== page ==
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A boy and his dog enjoy the last weeks of summer break

Matteo Trovato, 9, with is mom, Michelle, and his new working dog, Ragetti, from  4 Paws for Ability in Ohio, an organization that provides service dogs for children. - DIANE STRANDBERG/THE TRI-CITY NEWS
Matteo Trovato, 9, with is mom, Michelle, and his new working dog, Ragetti, from 4 Paws for Ability in Ohio, an organization that provides service dogs for children.
— image credit: DIANE STRANDBERG/THE TRI-CITY NEWS

Nine-year-old Matteo Trovato will be heading back to school in September with a new friend in tow.

The Moody elementary school student will have Ragetti, a Golden Doodle, trained by 4 Paws for Ability at his side.

When Trovato, who is legally blind and has mobility issues, needs someone to lean on, Ragetti will provide support, and when the little boy needs a calming presence, Ragetti, named after a character in Pirates of the Caribbean, will stand or sit quietly near him.

But the large, teddy-bear like dog with the curly hair and serious demeanor won't just be a charming companion — every boy's dream when the school bell beckons — Ragetti is also a lifeline to keep Trovato safe.

4 Paws four Ability Dog Ragetti

Eddie Trovato, the boy's father said Ragetti has been trained to track Matteo if he goes missing. "Sometime he wanders off," the elder Trovato explained, noting he once lost the boy at the Boat Show and had BC Place Stadium on high alert. Ragetti will ensure the Matteo doesn't go missing — the boy is so attached to him he won't let the dog out of his sight — and has his scent so finding Matteo is just a matter of sticking with the scent until he's located.

Ragetti, who wears a red service dog vest to indicate he is a working dog, is also trained to alert an adult if Matteo suffers from one of his seizures, which are infrequent, but still life-threatening. He'll paw a nearby adult caregiver and lick and sniff the boy intently to indicate there's a problem.

Now, finally, after years of worry, months of fundraising, and an initial settling in period, the Trovatos are now able to take deep breath. "It's a big relief to have the dog," admitted the elder Trovato.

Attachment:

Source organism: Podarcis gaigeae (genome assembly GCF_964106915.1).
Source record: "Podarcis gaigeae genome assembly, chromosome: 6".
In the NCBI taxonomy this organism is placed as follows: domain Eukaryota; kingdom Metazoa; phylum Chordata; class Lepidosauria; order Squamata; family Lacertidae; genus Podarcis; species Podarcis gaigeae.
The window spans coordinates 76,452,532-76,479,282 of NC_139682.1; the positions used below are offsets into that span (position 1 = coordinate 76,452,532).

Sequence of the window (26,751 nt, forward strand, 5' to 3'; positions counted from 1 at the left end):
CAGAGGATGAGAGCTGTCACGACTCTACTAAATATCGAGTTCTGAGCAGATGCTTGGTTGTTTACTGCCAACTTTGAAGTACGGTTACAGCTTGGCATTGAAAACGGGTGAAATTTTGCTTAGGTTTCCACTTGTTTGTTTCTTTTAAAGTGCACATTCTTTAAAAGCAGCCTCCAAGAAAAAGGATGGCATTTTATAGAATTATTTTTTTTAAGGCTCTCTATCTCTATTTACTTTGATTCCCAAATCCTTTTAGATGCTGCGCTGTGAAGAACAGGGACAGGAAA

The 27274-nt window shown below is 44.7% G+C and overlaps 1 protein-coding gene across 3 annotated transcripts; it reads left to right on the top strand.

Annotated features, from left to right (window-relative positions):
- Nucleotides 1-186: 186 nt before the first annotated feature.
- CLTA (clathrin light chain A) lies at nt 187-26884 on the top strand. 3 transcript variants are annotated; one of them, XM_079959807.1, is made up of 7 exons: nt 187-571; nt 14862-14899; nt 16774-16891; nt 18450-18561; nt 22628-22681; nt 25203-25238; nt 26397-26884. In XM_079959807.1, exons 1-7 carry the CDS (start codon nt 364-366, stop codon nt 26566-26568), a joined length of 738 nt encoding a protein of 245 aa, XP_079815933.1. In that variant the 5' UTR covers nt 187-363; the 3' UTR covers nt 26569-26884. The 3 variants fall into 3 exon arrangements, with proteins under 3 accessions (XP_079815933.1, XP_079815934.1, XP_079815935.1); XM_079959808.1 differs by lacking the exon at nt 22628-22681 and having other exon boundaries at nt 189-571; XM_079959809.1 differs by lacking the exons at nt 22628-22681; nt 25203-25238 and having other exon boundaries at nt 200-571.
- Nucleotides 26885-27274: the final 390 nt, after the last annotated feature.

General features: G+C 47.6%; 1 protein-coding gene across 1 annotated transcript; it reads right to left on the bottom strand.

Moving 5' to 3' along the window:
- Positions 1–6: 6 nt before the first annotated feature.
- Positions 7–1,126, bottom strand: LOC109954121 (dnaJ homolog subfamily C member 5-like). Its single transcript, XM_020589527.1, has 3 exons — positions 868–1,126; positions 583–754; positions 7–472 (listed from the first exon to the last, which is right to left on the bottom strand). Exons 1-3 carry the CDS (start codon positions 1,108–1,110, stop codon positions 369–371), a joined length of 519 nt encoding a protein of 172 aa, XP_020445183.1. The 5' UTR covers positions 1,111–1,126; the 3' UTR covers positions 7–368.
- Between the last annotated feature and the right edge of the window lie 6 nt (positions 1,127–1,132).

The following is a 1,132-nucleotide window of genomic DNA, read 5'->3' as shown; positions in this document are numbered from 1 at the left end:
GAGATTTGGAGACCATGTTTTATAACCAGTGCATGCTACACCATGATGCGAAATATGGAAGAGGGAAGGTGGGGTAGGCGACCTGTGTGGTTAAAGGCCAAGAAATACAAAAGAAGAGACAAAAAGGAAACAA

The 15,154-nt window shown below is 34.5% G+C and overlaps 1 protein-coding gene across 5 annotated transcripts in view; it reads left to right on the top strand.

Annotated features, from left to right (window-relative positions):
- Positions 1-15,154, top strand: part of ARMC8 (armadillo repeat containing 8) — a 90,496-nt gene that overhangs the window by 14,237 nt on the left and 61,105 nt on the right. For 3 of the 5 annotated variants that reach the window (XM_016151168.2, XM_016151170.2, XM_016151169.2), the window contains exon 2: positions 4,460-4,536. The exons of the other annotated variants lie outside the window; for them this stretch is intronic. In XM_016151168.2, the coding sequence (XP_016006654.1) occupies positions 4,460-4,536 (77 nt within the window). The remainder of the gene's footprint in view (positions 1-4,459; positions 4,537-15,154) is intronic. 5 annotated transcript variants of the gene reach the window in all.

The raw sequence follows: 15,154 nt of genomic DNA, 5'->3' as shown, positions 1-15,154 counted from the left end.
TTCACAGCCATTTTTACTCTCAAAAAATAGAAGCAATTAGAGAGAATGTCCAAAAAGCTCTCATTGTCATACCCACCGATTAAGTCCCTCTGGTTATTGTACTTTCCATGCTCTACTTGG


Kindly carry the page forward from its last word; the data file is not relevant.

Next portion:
COMMUNITY, SCHOOL SUPPORT

The Trovatos were only able to acquire Ragetti with support from their schools, Gleneagle, where Eddie is the music department head, and Burnaby South secondary, where Michelle is a teacher. Moody elementary has been a big help, as well.

"They fundraised behind our back," Trovato joked, helping the family raise $13,000 needed for the dog.

In June, the family, including Eddie, Matteo, and mom Michelle, and younger brother Enrique, 4, flew to Ohio where they took possession of the two-year-old dog, and underwent 12 days of intensive training.

Eddie Trovato is certified to be the dog handler; he officially "graduated" at the end of the 12-day stay.

"It was very exciting," recalled Michelle, who said they were among 14 families acquiring dogs from Paws 4 Ability that week.

The next chapter will be when school resumes in September at Moody elementary, where the family hopes Ragetti can be integrated over time. "We couldn't have done this without the support of Moody elementary," Michelle acknowledged.

But for now, the boy and his dog will enjoy the last few days of summer.

dstrandberg@tricitynews.com

 

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